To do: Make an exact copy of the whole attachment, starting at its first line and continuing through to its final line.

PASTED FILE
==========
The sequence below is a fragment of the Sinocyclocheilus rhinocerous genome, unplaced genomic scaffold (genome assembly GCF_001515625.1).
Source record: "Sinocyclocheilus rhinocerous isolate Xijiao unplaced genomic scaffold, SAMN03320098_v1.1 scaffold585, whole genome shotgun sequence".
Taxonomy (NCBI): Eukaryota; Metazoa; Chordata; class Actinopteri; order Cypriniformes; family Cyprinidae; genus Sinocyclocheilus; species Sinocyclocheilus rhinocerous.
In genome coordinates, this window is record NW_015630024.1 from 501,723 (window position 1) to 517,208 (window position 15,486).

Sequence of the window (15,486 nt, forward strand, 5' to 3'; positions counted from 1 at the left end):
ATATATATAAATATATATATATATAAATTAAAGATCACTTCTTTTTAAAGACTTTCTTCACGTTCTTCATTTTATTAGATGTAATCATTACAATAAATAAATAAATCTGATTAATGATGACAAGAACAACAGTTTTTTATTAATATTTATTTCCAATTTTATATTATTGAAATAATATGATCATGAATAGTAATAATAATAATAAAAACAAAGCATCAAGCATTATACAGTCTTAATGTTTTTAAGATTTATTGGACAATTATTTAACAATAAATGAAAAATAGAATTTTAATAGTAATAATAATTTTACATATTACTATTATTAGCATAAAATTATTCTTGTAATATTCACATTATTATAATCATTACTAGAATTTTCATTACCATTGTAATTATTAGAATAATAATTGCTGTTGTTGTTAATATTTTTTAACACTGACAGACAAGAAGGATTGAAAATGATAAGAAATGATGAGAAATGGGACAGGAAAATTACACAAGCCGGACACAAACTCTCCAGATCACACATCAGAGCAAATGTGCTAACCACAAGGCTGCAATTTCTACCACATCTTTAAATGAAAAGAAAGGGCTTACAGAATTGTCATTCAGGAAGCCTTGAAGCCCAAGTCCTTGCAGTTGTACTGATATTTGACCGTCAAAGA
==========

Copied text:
The sequence below is a fragment of the Sinocyclocheilus rhinocerous genome, unplaced genomic scaffold (genome assembly GCF_001515625.1).
Source record: "Sinocyclocheilus rhinocerous isolate Xijiao unplaced genomic scaffold, SAMN03320098_v1.1 scaffold585, whole genome shotgun sequence".
Taxonomy (NCBI): Eukaryota; Metazoa; Chordata; class Actinopteri; order Cypriniformes; family Cyprinidae; genus Sinocyclocheilus; species Sinocyclocheilus rhinocerous.
In genome coordinates, this window is record NW_015630024.1 from 501,723 (window position 1) to 517,208 (window position 15,486).

Sequence of the window (15,486 nt, forward strand, 5' to 3'; positions counted from 1 at the left end):
ATATATATAAATATATATATATATAAATTAAAGATCACTTCTTTTTAAAGACTTTCTTCACGTTCTTCATTTTATTAGATGTAATCATTACAATAAATAAATAAATCTGATTAATGATGACAAGAACAACAGTTTTTTATTAATATTTATTTCCAATTTTATATTATTGAAATAATATGATCATGAATAGTAATAATAATAATAAAAACAAAGCATCAAGCATTATACAGTCTTAATGTTTTTAAGATTTATTGGACAATTATTTAACAATAAATGAAAAATAGAATTTTAATAGTAATAATAATTTTACATATTACTATTATTAGCATAAAATTATTCTTGTAATATTCACATTATTATAATCATTACTAGAATTTTCATTACCATTGTAATTATTAGAATAATAATTGCTGTTGTTGTTAATATTTTTTAACACTGACAGACAAGAAGGATTGAAAATGATAAGAAATGATGAGAAATGGGACAGGAAAATTACACAAGCCGGACACAAACTCTCCAGATCACACATCAGAGCAAATGTGCTAACCACAAGGCTGCAATTTCTACCACATCTTTAAATGAAAAGAAAGGGCTTACAGAATTGTCATTCAGGAAGCCTTGAAGCCCAAGTCCTTGCAGTTGTACTGATATTTGACCGTCAAAGA